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Can you hedge housing risk?
Old 04-22-2010, 11:44 AM   #1
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Can you hedge housing risk?

A friend and I have been talking about renting vs owning and which is "riskier". On the renting side you have, effectively, price risk (rents could go up, maybe due to real estate appreciation). On the owning side you have asset risk (in the short term your home could drop in value, require a significant repair, etc).

We came to the agreement that owning is usually riskier in the short term, and renting is usually riskier in the long term. Quite often both balance out in the end.

My thoughts then turned to, ok, you choose one or the other. Say you decided to rent. How do you effectively hedge the price increase risk? Again, by price risk I'm referring to rents going up due to significant real estate appreciation in your area. My thoughts are that you could invest in REITs, but I'm not sure how much you would need to allocate to them to hedge.

On the other hand, my thoughts on hedging asset risk (mainly, falling prices) would be to short REITs. Does that make sense?

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Old 04-22-2010, 12:15 PM   #2
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Is It Better to Buy or Rent? - Interactive Graphic -

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Old 04-22-2010, 12:19 PM   #3
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Some less fancy ideas:

Rent hedging -- sign a long term lease.

Own hedging -- take out as big a mortgage as you can. If prices fall, walk away. If prices go up, profit. Ethics left as an exercise for the reader.

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Old 04-22-2010, 04:31 PM   #4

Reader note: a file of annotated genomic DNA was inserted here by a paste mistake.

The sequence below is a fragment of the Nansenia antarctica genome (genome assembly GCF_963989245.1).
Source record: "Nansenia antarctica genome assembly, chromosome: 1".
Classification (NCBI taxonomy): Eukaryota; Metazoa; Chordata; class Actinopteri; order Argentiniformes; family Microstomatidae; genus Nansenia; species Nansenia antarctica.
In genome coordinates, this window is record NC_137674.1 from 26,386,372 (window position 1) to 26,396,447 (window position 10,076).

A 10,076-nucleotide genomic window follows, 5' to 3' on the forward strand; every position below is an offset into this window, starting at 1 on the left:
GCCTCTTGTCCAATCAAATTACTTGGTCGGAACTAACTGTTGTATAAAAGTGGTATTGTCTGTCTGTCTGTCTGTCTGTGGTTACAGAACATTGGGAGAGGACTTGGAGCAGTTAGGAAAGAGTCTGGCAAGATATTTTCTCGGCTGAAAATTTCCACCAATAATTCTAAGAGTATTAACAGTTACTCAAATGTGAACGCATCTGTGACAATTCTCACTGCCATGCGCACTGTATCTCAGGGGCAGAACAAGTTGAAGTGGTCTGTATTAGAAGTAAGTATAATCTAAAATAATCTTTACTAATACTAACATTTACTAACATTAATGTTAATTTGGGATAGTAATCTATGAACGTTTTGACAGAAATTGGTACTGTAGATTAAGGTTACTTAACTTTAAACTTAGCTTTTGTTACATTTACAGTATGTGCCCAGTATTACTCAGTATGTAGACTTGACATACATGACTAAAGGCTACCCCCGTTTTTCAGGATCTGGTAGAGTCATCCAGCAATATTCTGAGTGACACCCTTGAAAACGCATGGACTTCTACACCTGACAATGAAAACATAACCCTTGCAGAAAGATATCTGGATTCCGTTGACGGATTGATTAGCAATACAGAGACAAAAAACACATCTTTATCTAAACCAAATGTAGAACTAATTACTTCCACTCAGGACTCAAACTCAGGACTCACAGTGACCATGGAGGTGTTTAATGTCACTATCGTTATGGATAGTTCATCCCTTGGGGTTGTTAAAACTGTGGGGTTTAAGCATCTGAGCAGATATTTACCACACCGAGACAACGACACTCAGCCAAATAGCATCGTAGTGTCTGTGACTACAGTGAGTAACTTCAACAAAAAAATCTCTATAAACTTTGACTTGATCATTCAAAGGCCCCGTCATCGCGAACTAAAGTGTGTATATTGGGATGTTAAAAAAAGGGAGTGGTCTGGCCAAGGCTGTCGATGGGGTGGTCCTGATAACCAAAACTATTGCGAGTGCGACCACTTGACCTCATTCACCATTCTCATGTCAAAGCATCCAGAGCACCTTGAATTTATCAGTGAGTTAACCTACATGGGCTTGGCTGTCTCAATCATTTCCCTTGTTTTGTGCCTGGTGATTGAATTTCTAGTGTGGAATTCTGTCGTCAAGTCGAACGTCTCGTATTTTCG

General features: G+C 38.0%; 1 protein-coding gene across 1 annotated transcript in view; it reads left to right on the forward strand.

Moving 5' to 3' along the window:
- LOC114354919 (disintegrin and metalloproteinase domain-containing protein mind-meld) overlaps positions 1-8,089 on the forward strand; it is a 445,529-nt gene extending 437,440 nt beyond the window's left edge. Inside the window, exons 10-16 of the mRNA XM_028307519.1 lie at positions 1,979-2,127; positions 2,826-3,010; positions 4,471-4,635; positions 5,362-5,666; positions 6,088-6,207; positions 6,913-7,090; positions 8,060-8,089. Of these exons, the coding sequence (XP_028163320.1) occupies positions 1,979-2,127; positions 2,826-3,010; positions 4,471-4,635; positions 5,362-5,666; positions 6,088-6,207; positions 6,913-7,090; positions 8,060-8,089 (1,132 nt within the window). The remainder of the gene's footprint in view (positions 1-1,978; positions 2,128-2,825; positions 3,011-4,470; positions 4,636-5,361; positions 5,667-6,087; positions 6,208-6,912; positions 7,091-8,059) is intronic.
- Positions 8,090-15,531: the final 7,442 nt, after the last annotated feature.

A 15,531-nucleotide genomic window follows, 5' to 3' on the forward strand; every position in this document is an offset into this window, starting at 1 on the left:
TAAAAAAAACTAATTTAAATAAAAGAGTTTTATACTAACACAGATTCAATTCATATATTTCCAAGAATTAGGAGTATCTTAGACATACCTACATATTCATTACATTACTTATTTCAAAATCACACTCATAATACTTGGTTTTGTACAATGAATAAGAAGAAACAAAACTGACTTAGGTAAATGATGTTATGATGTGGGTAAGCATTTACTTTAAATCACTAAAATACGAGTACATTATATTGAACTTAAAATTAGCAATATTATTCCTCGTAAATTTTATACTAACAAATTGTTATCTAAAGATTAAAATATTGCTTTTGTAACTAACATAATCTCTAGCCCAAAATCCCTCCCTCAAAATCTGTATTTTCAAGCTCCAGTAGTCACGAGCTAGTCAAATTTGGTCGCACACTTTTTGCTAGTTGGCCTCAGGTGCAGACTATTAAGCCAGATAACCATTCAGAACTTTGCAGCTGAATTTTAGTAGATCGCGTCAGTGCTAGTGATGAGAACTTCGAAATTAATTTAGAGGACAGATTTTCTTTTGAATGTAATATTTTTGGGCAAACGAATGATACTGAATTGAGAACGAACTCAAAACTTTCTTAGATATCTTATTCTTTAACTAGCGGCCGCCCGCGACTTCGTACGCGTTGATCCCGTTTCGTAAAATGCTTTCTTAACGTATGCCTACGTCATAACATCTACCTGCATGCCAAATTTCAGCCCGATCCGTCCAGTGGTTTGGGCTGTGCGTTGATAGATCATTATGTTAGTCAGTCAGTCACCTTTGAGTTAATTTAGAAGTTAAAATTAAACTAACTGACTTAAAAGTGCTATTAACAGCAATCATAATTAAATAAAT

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Chicago Mercantile Exchange has futures contracts on home resale values. The contracts are based on the Standard & Poor’s Case-Shiller Metro Area House Price indexes, which track price changes of existing homes in 10 major metro markets.
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Old 04-22-2010, 04:58 PM   #5
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It's not what you asked, but more fundamentally you'd need to ask if the risk is one worth hedging (since buying "insurance" always adds costs). For example, if you own the house, there's no price risk unless you need to sell. Yes, your net worth might decline, but it's not a realized loss unless you sell the house. If you rent, the price risk will occur every time you renew the lease.
Regarding hedging using REITs, etc--real estate price changes vary a lot by region. If you specifically need to hedge against a price drop in your area, I guess you'd need to find some local bundle of similar RE and short it. It wouldn't be inexpensive.
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Old 04-22-2010, 10:12 PM   #6
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Originally Posted by schmidtjas View Post
On the other hand, my thoughts on hedging asset risk (mainly, falling prices) would be to short REITs. Does that make sense?
A major conundrum with this supremely rational analysis is that housing is a supremely emotional issue. Pretty hard to persist with the rational analysis part in the face of the emotional part.

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Old 04-22-2010, 10:42 PM   #7
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Another key point is that REITs hold primarily commercial real-estate, not homes. And they really are different animals and don't appreciate/depreciate in lock step at all.


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